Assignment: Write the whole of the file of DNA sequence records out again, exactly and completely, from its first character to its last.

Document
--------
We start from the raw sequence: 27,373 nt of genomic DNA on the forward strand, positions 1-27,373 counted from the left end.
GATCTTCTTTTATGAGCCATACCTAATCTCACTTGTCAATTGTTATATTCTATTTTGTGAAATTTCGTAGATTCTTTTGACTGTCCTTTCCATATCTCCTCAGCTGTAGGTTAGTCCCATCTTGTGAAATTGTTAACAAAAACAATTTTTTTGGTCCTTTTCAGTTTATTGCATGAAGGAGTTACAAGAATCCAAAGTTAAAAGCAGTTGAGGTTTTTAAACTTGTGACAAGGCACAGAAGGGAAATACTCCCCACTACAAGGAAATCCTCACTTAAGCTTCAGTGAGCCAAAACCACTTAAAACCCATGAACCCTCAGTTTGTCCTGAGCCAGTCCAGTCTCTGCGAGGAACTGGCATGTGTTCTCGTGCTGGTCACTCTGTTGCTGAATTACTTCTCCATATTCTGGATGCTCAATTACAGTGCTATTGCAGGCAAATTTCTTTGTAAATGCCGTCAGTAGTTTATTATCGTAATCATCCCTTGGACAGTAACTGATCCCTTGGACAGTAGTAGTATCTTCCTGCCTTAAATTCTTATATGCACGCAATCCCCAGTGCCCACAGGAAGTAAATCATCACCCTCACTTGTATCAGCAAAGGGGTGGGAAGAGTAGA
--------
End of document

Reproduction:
We start from the raw sequence: 27,373 nt of genomic DNA on the forward strand, positions 1-27,373 counted from the left end.
GATCTTCTTTTATGAGCCATACCTAATCTCACTTGTCAATTGTTATATTCTATTTTGTGAAATTTCGTAGATTCTTTTGACTGTCCTTTCCATATCTCCTCAGCTGTAGGTTAGTCCCATCTTGTGAAATTGTTAACAAAAACAATTTTTTTGGTCCTTTTCAGTTTATTGCATGAAGGAGTTACAAGAATCCAAAGTTAAAAGCAGTTGAGGTTTTTAAACTTGTGACAAGGCACAGAAGGGAAATACTCCCCACTACAAGGAAATCCTCACTTAAGCTTCAGTGAGCCAAAACCACTTAAAACCCATGAACCCTCAGTTTGTCCTGAGCCAGTCCAGTCTCTGCGAGGAACTGGCATGTGTTCTCGTGCTGGTCACTCTGTTGCTGAATTACTTCTCCATATTCTGGATGCTCAATTACAGTGCTATTGCAGGCAAATTTCTTTGTAAATGCCGTCAGTAGTTTATTATCGTAATCATCCCTTGGACAGTAACTGATCCCTTGGACAGTAGTAGTATCTTCCTGCCTTAAATTCTTATATGCACGCAATCCCCAGTGCCCACAGGAAGTAAATCATCACCCTCACTTGTATCAGCAAAGGGGTGGGAAGAGTAGA